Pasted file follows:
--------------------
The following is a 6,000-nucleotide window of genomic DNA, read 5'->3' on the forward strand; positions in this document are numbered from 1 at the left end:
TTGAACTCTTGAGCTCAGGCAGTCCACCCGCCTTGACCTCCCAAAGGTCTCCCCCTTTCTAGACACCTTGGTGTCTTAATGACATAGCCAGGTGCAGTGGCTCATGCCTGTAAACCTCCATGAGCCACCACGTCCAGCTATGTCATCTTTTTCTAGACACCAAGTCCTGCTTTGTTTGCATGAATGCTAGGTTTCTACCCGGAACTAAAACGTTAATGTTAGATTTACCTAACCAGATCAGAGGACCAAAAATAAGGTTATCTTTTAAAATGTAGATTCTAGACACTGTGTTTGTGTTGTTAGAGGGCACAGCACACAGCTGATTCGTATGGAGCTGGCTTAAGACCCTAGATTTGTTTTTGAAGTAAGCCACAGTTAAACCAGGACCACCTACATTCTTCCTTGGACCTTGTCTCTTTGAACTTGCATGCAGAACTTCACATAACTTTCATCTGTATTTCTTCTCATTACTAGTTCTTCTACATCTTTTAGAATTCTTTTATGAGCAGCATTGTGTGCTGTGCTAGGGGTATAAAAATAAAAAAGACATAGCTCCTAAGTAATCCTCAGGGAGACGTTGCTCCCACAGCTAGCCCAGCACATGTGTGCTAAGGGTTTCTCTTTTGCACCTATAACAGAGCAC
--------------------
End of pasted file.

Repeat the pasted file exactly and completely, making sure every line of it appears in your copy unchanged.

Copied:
The following is a 6,000-nucleotide window of genomic DNA, read 5'->3' on the forward strand; positions in this document are numbered from 1 at the left end:
TTGAACTCTTGAGCTCAGGCAGTCCACCCGCCTTGACCTCCCAAAGGTCTCCCCCTTTCTAGACACCTTGGTGTCTTAATGACATAGCCAGGTGCAGTGGCTCATGCCTGTAAACCTCCATGAGCCACCACGTCCAGCTATGTCATCTTTTTCTAGACACCAAGTCCTGCTTTGTTTGCATGAATGCTAGGTTTCTACCCGGAACTAAAACGTTAATGTTAGATTTACCTAACCAGATCAGAGGACCAAAAATAAGGTTATCTTTTAAAATGTAGATTCTAGACACTGTGTTTGTGTTGTTAGAGGGCACAGCACACAGCTGATTCGTATGGAGCTGGCTTAAGACCCTAGATTTGTTTTTGAAGTAAGCCACAGTTAAACCAGGACCACCTACATTCTTCCTTGGACCTTGTCTCTTTGAACTTGCATGCAGAACTTCACATAACTTTCATCTGTATTTCTTCTCATTACTAGTTCTTCTACATCTTTTAGAATTCTTTTATGAGCAGCATTGTGTGCTGTGCTAGGGGTATAAAAATAAAAAAGACATAGCTCCTAAGTAATCCTCAGGGAGACGTTGCTCCCACAGCTAGCCCAGCACATGTGTGCTAAGGGTTTCTCTTTTGCACCTATAACAGAGCAC